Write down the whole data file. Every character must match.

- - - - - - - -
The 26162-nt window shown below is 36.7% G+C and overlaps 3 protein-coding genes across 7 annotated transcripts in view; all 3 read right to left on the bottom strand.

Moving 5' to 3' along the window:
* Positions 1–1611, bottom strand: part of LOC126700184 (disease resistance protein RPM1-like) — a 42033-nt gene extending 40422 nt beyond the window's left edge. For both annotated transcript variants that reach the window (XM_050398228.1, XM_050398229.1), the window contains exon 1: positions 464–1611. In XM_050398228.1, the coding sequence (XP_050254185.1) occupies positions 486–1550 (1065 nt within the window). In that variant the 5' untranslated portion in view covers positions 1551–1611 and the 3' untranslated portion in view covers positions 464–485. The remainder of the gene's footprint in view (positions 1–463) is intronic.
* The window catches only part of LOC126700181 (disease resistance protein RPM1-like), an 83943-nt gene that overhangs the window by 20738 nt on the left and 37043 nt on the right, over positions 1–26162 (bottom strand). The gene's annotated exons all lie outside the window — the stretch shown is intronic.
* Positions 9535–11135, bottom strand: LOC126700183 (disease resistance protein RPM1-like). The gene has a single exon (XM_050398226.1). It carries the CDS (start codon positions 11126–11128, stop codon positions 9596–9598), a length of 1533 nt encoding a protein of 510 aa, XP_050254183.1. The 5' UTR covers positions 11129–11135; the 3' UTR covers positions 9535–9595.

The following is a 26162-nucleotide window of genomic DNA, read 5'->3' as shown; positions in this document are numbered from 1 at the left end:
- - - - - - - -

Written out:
The 26162-nt window shown below is 36.7% G+C and overlaps 3 protein-coding genes across 7 annotated transcripts in view; all 3 read right to left on the bottom strand.

Moving 5' to 3' along the window:
* Positions 1–1611, bottom strand: part of LOC126700184 (disease resistance protein RPM1-like) — a 42033-nt gene extending 40422 nt beyond the window's left edge. For both annotated transcript variants that reach the window (XM_050398228.1, XM_050398229.1), the window contains exon 1: positions 464–1611. In XM_050398228.1, the coding sequence (XP_050254185.1) occupies positions 486–1550 (1065 nt within the window). In that variant the 5' untranslated portion in view covers positions 1551–1611 and the 3' untranslated portion in view covers positions 464–485. The remainder of the gene's footprint in view (positions 1–463) is intronic.
* The window catches only part of LOC126700181 (disease resistance protein RPM1-like), an 83943-nt gene that overhangs the window by 20738 nt on the left and 37043 nt on the right, over positions 1–26162 (bottom strand). The gene's annotated exons all lie outside the window — the stretch shown is intronic.
* Positions 9535–11135, bottom strand: LOC126700183 (disease resistance protein RPM1-like). The gene has a single exon (XM_050398226.1). It carries the CDS (start codon positions 11126–11128, stop codon positions 9596–9598), a length of 1533 nt encoding a protein of 510 aa, XP_050254183.1. The 5' UTR covers positions 11129–11135; the 3' UTR covers positions 9535–9595.

The following is a 26162-nucleotide window of genomic DNA, read 5'->3' as shown; positions in this document are numbered from 1 at the left end: